Over the past sixty years, the average inflation rate in Morocco has been 4.2%, one of the lowest in the world, the high cost of living is cyclical and, if it is often dependent on energy costs, it is also associated with performance. of the agricultural sector and rainfall. The current crisis brings together elements such as post-Covid-19 overheating, additional freight costs and the Ukrainian crisis, with pressure exerted on the prices of hydrocarbon, cereals and industrial inputs and the impossibility of planning and anticipation. It also opens the pandora’s imaginary box.
A metastasis that threatens household confidence, plagues society’s climate and causes a scissor effect resulting in rapid price increases and decreased purchasing power, not only for Moroccans but for all low -income households. we. income and middle classes around the world. The State must guarantee the safety of the economic and social system, safeguard financial order by avoiding rising interest rates and fight as a priority against the millefeuille of intermediaries, which creates an immoral speculative market that takes free trade hostage, between consumers and producers, of agricultural and fishery products.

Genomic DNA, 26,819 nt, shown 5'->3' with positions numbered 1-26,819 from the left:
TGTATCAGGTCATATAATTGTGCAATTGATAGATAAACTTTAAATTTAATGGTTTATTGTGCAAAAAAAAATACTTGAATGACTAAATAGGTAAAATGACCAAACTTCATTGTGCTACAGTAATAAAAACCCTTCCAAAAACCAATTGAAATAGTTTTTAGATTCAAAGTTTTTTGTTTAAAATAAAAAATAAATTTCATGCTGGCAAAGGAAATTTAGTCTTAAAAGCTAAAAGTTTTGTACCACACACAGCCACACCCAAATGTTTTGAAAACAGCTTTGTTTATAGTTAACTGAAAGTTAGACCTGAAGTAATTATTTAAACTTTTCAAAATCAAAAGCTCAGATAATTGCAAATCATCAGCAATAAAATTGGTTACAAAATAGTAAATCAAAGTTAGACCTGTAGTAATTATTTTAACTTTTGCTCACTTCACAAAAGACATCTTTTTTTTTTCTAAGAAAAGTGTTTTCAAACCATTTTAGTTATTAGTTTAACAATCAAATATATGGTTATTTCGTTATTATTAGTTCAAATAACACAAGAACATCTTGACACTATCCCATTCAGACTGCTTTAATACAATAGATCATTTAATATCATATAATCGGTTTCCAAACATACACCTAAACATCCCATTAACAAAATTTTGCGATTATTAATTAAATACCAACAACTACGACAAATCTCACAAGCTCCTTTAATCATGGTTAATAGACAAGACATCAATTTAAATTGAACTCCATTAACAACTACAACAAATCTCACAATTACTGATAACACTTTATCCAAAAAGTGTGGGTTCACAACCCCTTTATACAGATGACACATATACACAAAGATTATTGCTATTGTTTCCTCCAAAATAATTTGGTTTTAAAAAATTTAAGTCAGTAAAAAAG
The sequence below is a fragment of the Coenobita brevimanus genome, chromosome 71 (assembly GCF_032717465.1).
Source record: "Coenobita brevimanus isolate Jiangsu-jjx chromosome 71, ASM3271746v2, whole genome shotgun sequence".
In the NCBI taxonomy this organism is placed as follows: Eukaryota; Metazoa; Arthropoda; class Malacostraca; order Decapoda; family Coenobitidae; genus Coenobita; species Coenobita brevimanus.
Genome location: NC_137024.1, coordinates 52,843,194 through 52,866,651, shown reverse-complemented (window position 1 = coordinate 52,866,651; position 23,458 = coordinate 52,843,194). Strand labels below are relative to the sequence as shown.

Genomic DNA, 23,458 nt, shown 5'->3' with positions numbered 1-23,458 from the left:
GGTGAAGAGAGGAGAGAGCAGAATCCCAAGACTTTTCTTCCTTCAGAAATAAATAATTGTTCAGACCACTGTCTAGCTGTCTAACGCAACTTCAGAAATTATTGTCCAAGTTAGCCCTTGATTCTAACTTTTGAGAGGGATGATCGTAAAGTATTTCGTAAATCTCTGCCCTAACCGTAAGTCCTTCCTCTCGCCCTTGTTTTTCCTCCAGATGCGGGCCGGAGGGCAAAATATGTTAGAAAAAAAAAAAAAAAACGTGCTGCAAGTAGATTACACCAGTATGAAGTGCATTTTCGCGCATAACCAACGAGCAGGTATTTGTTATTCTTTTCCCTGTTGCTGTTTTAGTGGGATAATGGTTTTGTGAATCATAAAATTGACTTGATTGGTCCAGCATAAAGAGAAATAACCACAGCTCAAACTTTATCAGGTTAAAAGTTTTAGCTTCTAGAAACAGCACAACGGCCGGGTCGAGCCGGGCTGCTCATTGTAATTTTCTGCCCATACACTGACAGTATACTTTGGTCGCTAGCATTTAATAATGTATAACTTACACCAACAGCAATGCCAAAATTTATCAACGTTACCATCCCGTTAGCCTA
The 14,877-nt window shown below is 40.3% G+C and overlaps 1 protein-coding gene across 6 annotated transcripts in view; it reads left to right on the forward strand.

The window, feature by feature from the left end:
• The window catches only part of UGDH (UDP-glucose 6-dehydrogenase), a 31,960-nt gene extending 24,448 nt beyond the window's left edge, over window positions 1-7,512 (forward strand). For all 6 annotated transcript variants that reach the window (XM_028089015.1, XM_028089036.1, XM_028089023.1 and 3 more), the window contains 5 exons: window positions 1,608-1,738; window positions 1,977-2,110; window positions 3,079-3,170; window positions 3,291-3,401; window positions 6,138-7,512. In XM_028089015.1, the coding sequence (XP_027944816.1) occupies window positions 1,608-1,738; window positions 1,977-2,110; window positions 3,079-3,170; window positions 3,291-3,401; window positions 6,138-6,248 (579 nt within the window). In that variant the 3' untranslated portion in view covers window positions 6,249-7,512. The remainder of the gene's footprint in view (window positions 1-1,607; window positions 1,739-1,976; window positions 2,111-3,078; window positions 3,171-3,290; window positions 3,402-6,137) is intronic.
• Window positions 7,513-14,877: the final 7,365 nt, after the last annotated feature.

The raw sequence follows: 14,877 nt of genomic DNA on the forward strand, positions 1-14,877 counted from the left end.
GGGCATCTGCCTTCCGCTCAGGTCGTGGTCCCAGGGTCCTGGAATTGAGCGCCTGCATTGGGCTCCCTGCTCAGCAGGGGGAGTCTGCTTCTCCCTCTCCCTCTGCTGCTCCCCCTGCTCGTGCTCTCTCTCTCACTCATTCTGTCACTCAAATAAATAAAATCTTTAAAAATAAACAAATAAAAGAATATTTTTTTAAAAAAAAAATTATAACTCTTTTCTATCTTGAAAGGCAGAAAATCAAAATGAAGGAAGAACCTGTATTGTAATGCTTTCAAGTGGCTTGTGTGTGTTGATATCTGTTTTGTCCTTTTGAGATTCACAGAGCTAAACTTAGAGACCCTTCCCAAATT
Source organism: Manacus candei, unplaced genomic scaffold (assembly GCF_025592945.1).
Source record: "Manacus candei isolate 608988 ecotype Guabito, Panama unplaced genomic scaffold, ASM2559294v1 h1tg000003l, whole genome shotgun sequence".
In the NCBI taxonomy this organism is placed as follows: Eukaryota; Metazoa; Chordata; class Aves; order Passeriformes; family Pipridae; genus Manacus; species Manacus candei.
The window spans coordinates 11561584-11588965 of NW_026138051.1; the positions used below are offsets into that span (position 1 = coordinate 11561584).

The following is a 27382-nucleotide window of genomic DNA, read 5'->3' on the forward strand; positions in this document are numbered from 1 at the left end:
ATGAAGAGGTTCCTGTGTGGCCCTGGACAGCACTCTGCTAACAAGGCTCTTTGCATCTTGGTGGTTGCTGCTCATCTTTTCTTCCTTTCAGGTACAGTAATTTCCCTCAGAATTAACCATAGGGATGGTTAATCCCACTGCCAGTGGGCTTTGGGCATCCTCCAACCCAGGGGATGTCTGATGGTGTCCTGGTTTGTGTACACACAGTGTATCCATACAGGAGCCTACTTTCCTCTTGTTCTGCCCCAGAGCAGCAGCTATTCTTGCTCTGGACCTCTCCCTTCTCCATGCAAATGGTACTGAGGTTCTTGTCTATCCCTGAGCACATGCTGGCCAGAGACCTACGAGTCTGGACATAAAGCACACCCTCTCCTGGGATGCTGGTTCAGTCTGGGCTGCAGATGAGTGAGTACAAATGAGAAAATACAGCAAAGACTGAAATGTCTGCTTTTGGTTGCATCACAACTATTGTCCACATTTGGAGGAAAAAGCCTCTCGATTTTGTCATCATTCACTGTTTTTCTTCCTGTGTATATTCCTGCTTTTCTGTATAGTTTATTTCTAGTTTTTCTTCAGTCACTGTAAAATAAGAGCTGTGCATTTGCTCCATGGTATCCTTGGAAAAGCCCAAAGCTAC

This market anomaly abnormally raises prices, lowers the income of farmers and fishermen and undermines citizens ’confidence in the sovereign power of the state during crises and beyond. But ultimately, the spectacular resurgence of inflation in some countries, synonymous with a tsunami of costs, will not lead to structural inflation in Morocco in the short and medium term.
In reality, the country will not experience financial inflation, the result of real estate and stock market bubbles, because it is not yet sufficiently globalized financially, these sovereign debts are mainly held by local subscribers, banks and institutions.
That’s unusual! Moroccan households make their food at home from fresh produce, which breaks down in part the additional cost of processing frozen foods and ready -to -eat foods, which undoubtedly reduces GDP but is more helpful. to protect the economy from inflation. in case there is pressure on production costs associated with logistics or the price of energy and labor.
Modeste Kouamé / ECO Inspirations